The Muslims' strategic problem is increased by internal dissension. Mr. Izetbegovic has been challenged for the Muslim seat by the more moderate Haris Silajdzic, leader of the liberal Party for Bosnia-Herzegovina. Mr. Silajdzic was physically attacked by SDA thugs early in the campaign.
If the Muslim vote splits (Silajdzic may draw as many as 100,000 votes), it will ease Krajisnik's way. Silajdzic cannot drop off the ballot, and Izetbegovic has been unwilling to seek a coalition.
From the Serb side, Belgrade has used the OSCE "future residence" rule as an opportunity to steer Serb refugee voters to Drina Valley towns where they could provide tipping balances to prevent Muslims from winning local offices. In late August, the OSCE announced that manipulation of the rule was evident and postponed local elections.
But "future residence" voting is also part of the current election, and Belgrade's manipulation depresses Muslim chances to gain a foothold in the Republika Srpska's national assembly.
There is another election rule that poses serious problems: the requirement that voting take place in person in disputed towns. The danger of violence is exacerbated under the plan - not required by Dayton - that calls for Bosnians to show up in person to vote in cleansed towns where they intend to live in the future, rather than voting by mail or at a home-district voting center.
Crossing lines of separation
As many as 100,000 Muslim and Croat voters may seek to cross the NATO-patrolled zone of separation to vote. International police monitors are planning to escort bus convoys along "voter routes," and polling sites will be moved near the highway. Voters will be searched for weapons before they board the buses, and no posters or flags will be permitted.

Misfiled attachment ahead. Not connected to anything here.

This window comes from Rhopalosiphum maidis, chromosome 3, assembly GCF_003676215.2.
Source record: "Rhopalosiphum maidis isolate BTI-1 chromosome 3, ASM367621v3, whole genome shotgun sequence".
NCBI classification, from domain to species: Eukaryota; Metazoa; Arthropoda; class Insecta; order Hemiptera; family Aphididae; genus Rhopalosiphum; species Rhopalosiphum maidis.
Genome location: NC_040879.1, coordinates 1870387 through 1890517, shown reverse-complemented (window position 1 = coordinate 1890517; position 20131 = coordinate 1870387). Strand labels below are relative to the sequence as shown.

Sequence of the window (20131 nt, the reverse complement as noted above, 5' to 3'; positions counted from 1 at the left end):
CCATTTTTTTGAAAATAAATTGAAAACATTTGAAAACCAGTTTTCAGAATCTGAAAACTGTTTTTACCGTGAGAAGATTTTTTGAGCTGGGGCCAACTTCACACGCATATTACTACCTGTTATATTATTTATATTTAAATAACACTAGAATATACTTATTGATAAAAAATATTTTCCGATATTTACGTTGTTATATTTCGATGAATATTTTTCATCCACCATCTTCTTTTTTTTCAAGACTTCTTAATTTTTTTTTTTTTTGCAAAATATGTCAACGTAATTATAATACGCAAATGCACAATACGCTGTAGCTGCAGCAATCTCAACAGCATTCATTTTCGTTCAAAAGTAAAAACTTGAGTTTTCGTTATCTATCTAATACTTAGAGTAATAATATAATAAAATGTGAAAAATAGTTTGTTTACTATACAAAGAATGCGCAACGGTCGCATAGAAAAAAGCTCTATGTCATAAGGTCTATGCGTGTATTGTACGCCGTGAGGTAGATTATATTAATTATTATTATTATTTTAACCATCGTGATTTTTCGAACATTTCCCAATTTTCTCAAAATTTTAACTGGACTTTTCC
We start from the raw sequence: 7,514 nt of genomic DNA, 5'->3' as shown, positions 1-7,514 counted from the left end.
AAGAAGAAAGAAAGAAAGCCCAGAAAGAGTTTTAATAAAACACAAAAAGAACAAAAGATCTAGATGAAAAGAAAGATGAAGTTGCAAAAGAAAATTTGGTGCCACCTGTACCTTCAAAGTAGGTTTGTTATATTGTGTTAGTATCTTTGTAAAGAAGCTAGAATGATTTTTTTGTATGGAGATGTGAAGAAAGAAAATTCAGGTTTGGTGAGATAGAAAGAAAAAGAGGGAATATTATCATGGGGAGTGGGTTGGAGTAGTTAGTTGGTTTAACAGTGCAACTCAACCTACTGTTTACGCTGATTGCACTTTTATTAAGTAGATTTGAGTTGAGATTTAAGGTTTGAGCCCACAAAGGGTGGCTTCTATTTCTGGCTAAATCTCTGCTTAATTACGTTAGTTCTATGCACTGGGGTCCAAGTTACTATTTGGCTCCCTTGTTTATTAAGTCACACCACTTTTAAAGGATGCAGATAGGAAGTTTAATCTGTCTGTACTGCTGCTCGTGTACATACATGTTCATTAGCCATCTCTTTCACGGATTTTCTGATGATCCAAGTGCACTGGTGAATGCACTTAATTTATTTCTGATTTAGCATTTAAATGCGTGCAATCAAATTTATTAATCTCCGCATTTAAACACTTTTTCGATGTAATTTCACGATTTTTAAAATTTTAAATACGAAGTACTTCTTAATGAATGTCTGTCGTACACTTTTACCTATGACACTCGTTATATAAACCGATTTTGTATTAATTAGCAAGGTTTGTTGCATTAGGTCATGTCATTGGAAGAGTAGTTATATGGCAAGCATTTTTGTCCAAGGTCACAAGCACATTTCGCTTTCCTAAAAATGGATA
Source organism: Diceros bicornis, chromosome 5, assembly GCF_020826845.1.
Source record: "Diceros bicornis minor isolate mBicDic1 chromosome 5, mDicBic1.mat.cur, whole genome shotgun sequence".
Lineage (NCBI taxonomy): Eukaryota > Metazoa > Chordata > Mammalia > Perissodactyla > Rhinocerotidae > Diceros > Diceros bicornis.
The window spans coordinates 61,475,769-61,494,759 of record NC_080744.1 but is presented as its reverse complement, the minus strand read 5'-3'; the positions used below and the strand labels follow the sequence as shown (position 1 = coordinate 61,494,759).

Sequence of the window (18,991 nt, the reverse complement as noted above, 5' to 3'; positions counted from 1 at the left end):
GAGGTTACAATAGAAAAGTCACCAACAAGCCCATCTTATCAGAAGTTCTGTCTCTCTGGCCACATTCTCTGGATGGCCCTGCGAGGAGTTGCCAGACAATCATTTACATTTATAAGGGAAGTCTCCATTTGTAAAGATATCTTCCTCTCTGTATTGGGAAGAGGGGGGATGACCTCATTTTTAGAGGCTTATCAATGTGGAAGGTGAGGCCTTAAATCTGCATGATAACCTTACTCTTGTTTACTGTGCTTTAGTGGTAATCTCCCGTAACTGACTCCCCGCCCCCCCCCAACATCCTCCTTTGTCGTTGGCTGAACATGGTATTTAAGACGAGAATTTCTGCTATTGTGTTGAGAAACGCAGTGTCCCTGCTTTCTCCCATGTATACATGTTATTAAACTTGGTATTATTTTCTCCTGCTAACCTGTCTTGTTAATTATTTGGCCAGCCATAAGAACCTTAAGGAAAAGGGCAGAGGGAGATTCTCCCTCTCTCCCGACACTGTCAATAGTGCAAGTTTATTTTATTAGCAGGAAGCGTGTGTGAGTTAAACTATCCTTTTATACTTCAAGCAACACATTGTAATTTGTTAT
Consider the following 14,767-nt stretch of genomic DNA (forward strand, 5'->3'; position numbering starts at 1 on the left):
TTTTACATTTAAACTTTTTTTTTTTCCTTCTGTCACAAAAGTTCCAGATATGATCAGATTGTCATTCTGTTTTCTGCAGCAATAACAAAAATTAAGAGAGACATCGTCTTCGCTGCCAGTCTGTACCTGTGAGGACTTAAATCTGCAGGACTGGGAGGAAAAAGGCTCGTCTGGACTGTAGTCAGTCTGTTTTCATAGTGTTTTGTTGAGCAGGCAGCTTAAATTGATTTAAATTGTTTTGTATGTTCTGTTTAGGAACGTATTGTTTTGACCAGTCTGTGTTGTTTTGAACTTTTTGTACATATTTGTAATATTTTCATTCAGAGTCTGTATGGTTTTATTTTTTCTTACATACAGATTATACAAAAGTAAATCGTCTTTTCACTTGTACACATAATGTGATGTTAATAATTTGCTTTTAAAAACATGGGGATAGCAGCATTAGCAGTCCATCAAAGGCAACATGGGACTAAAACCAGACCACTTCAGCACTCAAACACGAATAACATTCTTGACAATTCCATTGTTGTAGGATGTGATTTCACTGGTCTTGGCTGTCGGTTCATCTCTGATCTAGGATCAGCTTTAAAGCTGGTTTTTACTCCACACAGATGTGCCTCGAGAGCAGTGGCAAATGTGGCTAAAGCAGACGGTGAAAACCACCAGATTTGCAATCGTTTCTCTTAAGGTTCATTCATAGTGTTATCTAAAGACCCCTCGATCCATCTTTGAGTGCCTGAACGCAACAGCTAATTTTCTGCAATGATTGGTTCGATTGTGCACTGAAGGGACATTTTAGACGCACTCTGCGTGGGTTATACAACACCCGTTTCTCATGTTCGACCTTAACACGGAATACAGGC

In addition, voters will not be allowed to visit elsewhere in their electoral district on voting day, and must exit immediately on the same buses. (Dayton's right to freedom of movement will take a one-day back seat to the completion of the voting.)
The whole thing is extremely chancy. Busloads of Muslim refugees and Serb refugees - who have lost everything in the war - will encounter each other in towns where friends and relatives died. There is no special police force for the election, beyond the unarmed International Police Task Force and the back-up provided by the international Implementation Force.
The recent incident at Mahala - where Muslims crossing the zone of separation near American military headquarters at Tuzla were violently attacked by local Bosnian Serb civilians and police - does not bode well. The confused violence of that clash - the murkiness of who was armed and who started it, and ending in UN police monitors being taken hostage at gunpoint - is worrisome so close to the election.
Election planners have been counting on the fact that the Republika Srpska wants the national election for the presidency to proceed smoothly. The Bosnian Serbs believe that the election will give international standing to their government. But former combatants may not heed this calculated policy. And when municipal elections proceed separately, violence also may ensue.
There is no magic to voting in person. Ballots can be cast in one place and counted in another. Venue rules should protect safety, rather than make voting day a first-time, overextended experiment in mass-scale freedom of movement. This is sensible for a society trying to put fighting behind it.
*Ruth Wedgwood is senior fellow at the Council on Foreign Relations and professor of law at Yale University. She recently returned from Bosnia.